British engineering and smart-tech firm CAL International has teamed up with Australian green-tech start-up AirSeed Technologies to embark on a ground-breaking climate change initiative that aims to plant 100 million trees by 2024 in order to tackle both deforestation and global warming.
Working in partnership with AirSeed Technologies, CAL International has designed and engineered a seed-pod delivery system that sits as ‘the engine’ of AirSeed’s unique tree-planting aerial-drone technology.
CAL International’s mission brief was to take AirSeed’s existing delivery system and refine the design of the user interface and manufacturability of the seed-pod delivery system. The AirSeed drone, which uses artificial and data intelligence, is a payload and delivery system that identifies and locates designated target areas with GPS coordinates and then fires carbon pods onto the ground at a rate of two per second.
The carbon pods are then pinpointed on the mapping system in line with the flight trajectory, which also considers wind variables and conditions on the day of planting. This allows the drone to return on a reconnaissance flight via the same route to then identify and map tree growth.
Using a two-person team, an AirSeed drone can plant as many as 40,000 pods per day. The pods each carry a gram of carbon, which is collected from rotting and dying vegetation. During the germination cycle, the pod protects the seed from consumption by insects, rodents and birds. The seed pod is activated when it rains, with the carbon absorbing the water and allowing the seed to germinate.
‘As soon as Andrew [Walker, AirSeed co-founder] mentioned AirSeed to me I knew we were talking about a product and project that was ground-breaking in every sense of the word,’ said CAL International founder and engineer Cliff Kirby. ‘As a company, we blend a traditional engineering background with a company ethos built on innovation, and as such, we are often brought in to solve complex problems and issues in the automotive, defence and nuclear industries. Often those complexities will span both engineering and tech fields, which allows us to create solutions that can then be scaled to volume.’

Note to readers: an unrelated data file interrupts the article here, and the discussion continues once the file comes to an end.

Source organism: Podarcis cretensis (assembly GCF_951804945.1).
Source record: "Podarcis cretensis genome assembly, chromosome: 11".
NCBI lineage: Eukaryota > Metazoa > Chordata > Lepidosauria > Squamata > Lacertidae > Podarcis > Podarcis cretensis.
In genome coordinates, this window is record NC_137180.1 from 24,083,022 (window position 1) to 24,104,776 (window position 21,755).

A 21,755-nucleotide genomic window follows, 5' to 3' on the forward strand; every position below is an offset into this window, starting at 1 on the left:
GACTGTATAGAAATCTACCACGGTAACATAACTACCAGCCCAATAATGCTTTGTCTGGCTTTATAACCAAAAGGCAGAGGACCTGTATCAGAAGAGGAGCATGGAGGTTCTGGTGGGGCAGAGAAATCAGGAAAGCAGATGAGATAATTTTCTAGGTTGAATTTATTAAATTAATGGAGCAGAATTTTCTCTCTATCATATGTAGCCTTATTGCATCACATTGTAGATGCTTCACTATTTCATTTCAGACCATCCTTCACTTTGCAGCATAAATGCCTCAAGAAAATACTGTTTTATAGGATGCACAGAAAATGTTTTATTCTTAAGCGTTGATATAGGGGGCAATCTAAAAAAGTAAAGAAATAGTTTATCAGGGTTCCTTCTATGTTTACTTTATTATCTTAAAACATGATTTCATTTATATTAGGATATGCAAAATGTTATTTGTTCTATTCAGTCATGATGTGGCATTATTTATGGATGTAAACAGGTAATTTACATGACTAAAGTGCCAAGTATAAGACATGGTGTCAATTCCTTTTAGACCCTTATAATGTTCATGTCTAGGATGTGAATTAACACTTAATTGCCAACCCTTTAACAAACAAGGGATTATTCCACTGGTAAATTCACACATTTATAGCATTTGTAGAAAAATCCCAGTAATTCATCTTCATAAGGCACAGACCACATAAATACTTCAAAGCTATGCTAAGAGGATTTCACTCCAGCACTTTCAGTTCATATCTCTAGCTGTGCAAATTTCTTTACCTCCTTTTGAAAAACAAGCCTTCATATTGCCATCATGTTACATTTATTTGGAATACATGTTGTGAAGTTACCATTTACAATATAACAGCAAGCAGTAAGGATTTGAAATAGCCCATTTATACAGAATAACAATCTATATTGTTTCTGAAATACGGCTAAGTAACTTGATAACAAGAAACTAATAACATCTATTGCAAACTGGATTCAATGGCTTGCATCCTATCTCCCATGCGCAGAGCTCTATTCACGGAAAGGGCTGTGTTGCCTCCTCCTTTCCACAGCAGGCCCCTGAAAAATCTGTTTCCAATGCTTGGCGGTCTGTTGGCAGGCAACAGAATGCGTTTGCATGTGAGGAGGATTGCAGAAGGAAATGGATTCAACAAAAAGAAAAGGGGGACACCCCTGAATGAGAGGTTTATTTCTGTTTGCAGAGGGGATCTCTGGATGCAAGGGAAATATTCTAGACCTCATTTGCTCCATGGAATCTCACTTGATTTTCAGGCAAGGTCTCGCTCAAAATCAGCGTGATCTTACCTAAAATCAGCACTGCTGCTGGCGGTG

‘CAL has taken responsibility for refining the design of the user interface and manufacturability of the seed pod delivery system,’ said Walker. ‘It was important that the engineering and build of this function would integrate into the flight systems and technical aspects of the aerial platform and telemetrics.
‘CAL has managed to take an existing delivery system design and turn it into a unique pod-delivery mechanism,’ he continued. ‘The design and engineering that has gone into the aerial platform from CAL also means we can produce a great number of AirSeed aerial platforms and deploy these into the field quicker, to speed up the process of reforestation, which will help us in a race against time to mitigate climate change.’
Traditional manual planting solutions are slow, labour-intensive, expensive and ineffective in trying to mitigate today’s rate of deforestation. AirSeed’s unique aerial platform is 80 per cent cheaper than current planting methods and 25 times faster than manual planting methods. It also enables operation in remote areas that are difficult to access due to challenging terrain or bushfire damage.